The Equity Pathways Working Group of the Australian Indigenous Psychology Education Project Community of Practice has written a report aimed at lifting the number of Indigenous applicants for Honours and postgraduate psychology study.
The report, Guidance in Creating Honours (Fourth Year) and Postgraduate Equity Pathways in Tertiary Psychology for Aboriginal and/or Torres Strait Islander Applicants, has been published by AIPEP.
The working group, chaired by Associate Professor Jeneva Ohan (UWA) and Dr Stacey McMullen (University of Newcastle), writes: “There is significant desire and need to make psychology programs more accessible to Aboriginal and/or Torres Strait Islander students.
“This is especially the case at Honours and Postgraduate levels, where ‘bottlenecks’ are often met.
“Historically, psychology and psychologists have played a key role in practices and policies that have detracted from and been detrimental to Aboriginal and/or Torres Strait Islander peoples’ social and emotional wellbeing.
“There is a national movement within the discipline toward righting this wrong.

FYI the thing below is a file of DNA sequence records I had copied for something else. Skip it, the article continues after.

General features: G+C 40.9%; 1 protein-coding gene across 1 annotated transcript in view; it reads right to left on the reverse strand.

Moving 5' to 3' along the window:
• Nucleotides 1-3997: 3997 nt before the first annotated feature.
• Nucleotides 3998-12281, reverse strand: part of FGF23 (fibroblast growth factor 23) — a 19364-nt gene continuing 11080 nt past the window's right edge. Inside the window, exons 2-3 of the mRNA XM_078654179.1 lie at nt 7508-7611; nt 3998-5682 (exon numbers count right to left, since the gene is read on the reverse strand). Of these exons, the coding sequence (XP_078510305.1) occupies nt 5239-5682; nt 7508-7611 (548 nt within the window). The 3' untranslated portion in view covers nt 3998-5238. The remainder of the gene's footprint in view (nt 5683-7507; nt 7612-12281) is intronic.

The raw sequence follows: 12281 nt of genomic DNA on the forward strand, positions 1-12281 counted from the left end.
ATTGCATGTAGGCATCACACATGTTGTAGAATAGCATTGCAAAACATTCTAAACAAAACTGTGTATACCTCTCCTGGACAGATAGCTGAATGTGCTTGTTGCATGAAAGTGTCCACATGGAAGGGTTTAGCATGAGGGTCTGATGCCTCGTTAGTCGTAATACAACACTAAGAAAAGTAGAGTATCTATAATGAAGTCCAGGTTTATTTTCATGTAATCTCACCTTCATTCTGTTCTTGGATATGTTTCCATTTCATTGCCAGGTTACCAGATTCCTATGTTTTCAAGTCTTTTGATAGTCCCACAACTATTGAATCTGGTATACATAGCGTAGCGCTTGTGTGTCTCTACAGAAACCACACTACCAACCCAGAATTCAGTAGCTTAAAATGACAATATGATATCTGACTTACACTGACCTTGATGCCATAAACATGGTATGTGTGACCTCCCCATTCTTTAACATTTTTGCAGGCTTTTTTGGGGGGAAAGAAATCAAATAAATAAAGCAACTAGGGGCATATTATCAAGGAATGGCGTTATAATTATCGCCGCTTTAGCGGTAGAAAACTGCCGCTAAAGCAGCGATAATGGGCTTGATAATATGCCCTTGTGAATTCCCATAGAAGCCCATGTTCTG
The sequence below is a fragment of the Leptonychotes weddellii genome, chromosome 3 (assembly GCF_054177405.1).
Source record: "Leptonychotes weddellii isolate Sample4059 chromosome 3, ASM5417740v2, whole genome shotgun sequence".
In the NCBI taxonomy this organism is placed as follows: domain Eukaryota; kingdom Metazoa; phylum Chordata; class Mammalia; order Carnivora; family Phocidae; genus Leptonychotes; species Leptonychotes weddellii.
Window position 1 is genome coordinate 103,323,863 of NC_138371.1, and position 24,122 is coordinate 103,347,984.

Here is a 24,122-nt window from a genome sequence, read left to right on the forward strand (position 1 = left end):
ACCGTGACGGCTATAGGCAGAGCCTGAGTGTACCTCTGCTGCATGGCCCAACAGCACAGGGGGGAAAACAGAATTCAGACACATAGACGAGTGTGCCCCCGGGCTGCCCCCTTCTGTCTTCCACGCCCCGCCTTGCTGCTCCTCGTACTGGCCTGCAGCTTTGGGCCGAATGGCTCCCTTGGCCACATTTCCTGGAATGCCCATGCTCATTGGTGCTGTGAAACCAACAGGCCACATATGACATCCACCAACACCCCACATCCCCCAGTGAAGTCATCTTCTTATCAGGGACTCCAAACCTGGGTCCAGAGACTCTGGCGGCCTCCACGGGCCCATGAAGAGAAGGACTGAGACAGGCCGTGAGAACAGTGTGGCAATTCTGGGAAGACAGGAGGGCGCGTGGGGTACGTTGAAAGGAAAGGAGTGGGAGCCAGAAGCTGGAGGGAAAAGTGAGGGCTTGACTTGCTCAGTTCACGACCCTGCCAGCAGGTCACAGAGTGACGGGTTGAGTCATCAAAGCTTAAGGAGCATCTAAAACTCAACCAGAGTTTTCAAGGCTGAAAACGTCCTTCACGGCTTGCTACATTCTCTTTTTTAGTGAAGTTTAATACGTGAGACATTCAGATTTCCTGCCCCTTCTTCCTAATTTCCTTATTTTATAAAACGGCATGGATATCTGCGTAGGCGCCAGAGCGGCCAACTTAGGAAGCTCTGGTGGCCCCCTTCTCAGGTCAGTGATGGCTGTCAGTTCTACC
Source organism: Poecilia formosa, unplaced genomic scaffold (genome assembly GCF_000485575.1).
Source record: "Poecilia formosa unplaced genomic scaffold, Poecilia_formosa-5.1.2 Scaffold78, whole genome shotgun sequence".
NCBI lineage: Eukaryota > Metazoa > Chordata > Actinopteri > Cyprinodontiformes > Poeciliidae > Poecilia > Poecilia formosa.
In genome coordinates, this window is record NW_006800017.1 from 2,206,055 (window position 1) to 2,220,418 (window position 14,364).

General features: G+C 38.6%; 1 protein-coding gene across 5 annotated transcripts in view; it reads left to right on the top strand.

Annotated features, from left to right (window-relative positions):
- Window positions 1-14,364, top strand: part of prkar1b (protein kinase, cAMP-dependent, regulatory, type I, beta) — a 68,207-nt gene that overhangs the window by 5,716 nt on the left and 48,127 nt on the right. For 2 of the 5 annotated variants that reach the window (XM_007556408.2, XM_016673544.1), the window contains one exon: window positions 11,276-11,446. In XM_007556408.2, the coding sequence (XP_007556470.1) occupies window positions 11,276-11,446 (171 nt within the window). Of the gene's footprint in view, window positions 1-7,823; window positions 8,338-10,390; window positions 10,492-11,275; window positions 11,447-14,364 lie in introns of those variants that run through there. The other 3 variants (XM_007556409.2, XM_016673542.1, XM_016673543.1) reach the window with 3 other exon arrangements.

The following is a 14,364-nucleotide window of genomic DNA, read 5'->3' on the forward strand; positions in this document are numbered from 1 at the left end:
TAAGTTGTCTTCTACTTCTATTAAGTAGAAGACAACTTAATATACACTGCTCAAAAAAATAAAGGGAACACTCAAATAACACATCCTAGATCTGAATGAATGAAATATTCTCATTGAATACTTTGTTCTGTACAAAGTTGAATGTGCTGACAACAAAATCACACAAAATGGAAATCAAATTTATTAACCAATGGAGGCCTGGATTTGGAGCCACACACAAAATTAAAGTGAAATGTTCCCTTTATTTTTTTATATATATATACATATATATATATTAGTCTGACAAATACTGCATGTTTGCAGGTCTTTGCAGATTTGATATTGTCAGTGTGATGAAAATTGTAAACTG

“Increasing the number of Aboriginal and/or Torres Strait Islander psychology graduates, and hence the number of Aboriginal and/or Torres Strait Islander psychologists, will play a crucial role in ensuring that Indigenous voices contribute to the national conversation on psychology and the direction of psychological training and practice in Australia.”
The report notes that in 2021, the proportion of Indigenous students enrolled in undergraduate psychology courses in Australia was 1.8 per cent, compared to population representation of about 3 per cent.
This disparity widens at the postgraduate level, where Aboriginal and/or Torres Strait Islander students comprise 0.97 per cent and 1.35 per cent of students enrolled in postgraduate coursework and research degrees, respectively.